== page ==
Guest post by Marquita Herald.
For most people the term “reputation management” brings to mind the need for damage control, which is why actively managing online reputation is not usually top of mind for a busy entrepreneur … until a problem pops up.
But managing your reputation is about more than fixing problems, it’s also about managing your brand, and these days reputation is defined by online content and how you are perceived by your connections can have tremendous effect on your business.
Reputation, much like a brand, is nothing more than a perception, so how your name appears when you are Googled, in the articles you write, comments you leave on blogs, displayed on Facebook or in a tweet is the new reality and – for better or worse – others will add their own opinions along the way, which contributes to your reputation.
Assessing Your Online Reputation
To evaluate your current online reputation start with a simple search of your name on Google – both web and images. Be sure to search all variations of your name, for example if you’ve ever used a nickname or changed your name.
If you’ve been online for any length of time you may find tens of thousands of hits, but most search engine users won’t look past the first page or two of search results, so unless you immediately find something that concerns you, you only need to look at a few pages. But do keep in mind that if you come across someone with a name very similar to yours it’s a good idea to take a closer look in the off chance that being mistaken for you might cause your reputation or brand to be damaged.
If you find information about yourself that does not fit the reputation you want, act quickly. The longer it stays public, the greater the chance that it will be spread or archived.
Strategies to Take Charge of Your Reputation
There are a few basic tenets when it comes to taking charge of your online reputation. Most of these you already know, but it can’t hurt to do a quick review.
- Take charge of what shows up on social networks: Privacy settings are there to protect you so take the time to customize them to ensure that you control who gets to see what on your profiles. If someone posts content or a picture of you that you find embarrassing or potentially damaging to your brand, don’t hesitate to ask them to take it down.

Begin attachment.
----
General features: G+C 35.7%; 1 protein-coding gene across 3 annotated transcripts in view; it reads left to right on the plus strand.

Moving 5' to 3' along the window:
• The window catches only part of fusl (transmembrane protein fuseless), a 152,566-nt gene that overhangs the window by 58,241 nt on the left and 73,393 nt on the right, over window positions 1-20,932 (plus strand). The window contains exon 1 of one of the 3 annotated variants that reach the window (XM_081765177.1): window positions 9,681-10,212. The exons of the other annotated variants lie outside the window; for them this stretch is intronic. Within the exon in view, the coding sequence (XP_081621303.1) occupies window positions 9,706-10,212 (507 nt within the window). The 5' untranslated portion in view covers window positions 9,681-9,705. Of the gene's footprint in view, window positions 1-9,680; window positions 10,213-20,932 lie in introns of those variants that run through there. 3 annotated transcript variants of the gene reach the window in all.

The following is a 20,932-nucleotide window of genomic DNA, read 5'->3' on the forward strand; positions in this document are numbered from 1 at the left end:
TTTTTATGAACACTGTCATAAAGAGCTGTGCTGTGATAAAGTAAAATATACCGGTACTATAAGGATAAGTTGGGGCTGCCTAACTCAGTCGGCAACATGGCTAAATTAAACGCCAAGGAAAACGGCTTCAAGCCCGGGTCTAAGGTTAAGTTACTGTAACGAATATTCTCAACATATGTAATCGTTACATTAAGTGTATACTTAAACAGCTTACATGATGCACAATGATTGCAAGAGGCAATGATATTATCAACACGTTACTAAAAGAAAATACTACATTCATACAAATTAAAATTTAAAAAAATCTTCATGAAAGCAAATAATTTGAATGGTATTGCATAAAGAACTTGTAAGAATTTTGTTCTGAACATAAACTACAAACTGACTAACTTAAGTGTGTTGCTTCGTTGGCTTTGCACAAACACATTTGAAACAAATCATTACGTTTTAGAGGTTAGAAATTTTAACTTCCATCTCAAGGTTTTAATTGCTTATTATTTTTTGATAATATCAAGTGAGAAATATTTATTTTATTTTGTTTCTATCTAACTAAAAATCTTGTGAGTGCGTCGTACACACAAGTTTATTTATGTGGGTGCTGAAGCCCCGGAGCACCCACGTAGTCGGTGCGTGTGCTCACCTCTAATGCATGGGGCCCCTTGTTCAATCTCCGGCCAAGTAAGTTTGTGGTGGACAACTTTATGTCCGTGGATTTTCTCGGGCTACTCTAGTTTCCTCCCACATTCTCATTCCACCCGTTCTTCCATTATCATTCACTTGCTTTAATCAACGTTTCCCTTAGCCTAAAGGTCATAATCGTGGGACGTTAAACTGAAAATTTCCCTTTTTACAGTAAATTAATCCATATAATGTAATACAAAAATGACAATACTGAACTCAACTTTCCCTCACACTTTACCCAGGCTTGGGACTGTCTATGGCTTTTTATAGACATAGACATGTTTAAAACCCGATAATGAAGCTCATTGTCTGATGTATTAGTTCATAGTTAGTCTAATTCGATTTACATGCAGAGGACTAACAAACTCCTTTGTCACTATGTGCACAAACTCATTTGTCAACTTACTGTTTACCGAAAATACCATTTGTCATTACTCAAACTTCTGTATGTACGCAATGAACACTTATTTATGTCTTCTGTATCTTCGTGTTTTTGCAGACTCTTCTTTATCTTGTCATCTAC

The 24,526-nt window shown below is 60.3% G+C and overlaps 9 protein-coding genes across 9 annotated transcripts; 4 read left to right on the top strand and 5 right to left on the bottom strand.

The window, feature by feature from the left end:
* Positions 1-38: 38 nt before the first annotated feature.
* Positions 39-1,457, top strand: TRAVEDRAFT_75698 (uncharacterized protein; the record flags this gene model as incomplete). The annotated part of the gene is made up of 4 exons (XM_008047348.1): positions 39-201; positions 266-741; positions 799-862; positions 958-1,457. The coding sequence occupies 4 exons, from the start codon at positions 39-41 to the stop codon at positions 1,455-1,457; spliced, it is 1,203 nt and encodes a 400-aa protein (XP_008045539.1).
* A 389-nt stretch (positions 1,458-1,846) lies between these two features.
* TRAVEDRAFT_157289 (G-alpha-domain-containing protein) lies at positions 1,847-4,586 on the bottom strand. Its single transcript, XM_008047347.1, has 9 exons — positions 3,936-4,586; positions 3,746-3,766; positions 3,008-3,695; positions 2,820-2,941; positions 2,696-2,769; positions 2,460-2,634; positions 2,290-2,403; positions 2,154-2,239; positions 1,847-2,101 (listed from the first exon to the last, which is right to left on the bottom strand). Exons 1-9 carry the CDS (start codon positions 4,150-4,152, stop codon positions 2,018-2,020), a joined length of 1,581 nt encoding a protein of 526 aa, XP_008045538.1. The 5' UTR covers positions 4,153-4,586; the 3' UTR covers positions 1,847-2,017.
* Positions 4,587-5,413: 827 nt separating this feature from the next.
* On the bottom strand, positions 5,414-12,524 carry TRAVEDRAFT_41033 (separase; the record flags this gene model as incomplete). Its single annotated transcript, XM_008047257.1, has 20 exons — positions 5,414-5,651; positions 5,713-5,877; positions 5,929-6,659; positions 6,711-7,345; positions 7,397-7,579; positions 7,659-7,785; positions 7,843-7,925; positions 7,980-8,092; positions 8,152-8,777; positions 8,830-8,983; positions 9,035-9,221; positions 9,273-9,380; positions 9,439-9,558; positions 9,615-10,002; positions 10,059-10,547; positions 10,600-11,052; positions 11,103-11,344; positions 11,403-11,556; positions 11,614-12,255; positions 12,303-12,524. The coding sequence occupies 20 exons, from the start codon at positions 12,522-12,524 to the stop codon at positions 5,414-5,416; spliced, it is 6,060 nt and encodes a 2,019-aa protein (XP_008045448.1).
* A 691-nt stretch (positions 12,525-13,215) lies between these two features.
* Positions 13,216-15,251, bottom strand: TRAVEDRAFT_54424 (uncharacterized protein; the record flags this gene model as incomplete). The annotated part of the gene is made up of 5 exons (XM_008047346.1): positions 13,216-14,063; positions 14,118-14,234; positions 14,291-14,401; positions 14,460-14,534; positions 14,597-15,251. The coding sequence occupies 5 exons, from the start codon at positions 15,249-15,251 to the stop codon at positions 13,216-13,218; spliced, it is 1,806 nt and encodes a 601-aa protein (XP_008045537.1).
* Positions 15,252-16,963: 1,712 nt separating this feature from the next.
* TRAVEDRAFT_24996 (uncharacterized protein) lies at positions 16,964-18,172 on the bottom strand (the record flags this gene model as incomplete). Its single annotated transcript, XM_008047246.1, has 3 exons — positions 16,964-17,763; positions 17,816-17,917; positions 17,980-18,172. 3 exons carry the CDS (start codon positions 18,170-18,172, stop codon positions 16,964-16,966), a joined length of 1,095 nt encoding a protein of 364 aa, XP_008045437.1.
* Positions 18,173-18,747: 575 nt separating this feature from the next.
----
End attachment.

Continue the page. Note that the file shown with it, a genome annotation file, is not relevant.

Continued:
- Optimize your online presence: Complete social media and professional profiles and take advantage of options to customize your presence. For instance, did you know that on LinkedIn you can scroll down to where it says “public profile” on your profile page to customize your URL?
- Keep private things private, while assuming nothing is ever truly private: Pretty much says it all. Anytime you’re tempted to post something online you wouldn’t want your customers or clients to see, think of all the celebrity types who have learned the hard way that nothing on the Internet is ever truly private.
- Think about the comments you leave on blogs: When trying to squeeze blog commenting into an already busy schedule it can be tempting to skim the article and fire off just enough of a comment to get by and move on. But bear in mind that even simple blog comments contribute to your brand and reputation because your comment says as much about you as it does the article.
Handy Tools to Help You Monitor Your Reputation
While reputation management has become big business, most people don’t need to invest heavily in professional services because there are a number of effective tools you can use to automate the process of managing your online reputation. Following are just a few of my favorites.
- Google Alert: Set up Google Alerts for your name, business name and any products you want to keep track of any new content. You can have notifications emailed to you once a day to avoid overwhelming your inbox.
- Me on the Web: Google has a nice tool that allows you to easily monitor search results for your name. Me on the Web is included in your Google Dashboard. It allows you set up search monitors for your name/brand and can assist you in the removal of unwanted content.
- Social Mention: Social Mention is a free tool similar to Google Alerts, but tailored to social media and monitors over 70 social media properties and includes an evaluation of your activity based on strength, sentiment, passion and reach. You can subscribe to the feed and set up email alerts.
- Namecheck: With one click using this free tool you can check for everything from usernames in social media to domain names and even trademarks to discover where that name is registered across multiple social media sites. Namecheck automatically sifts through 12 of the top services to see if the name is taken or available.
- BoardReader: BoardReader is a free search tool that tracks conversations across forums and message boards. You can refine results by date, from a particular domain and by relevance.
The bottom line is you really need to become aware of your online reputation and have so much good information out there about yourself that no negative news can ever block it out.
What tools do you use to manage your online reputation? Have you had any positive or negative experiences you’d be willing to share?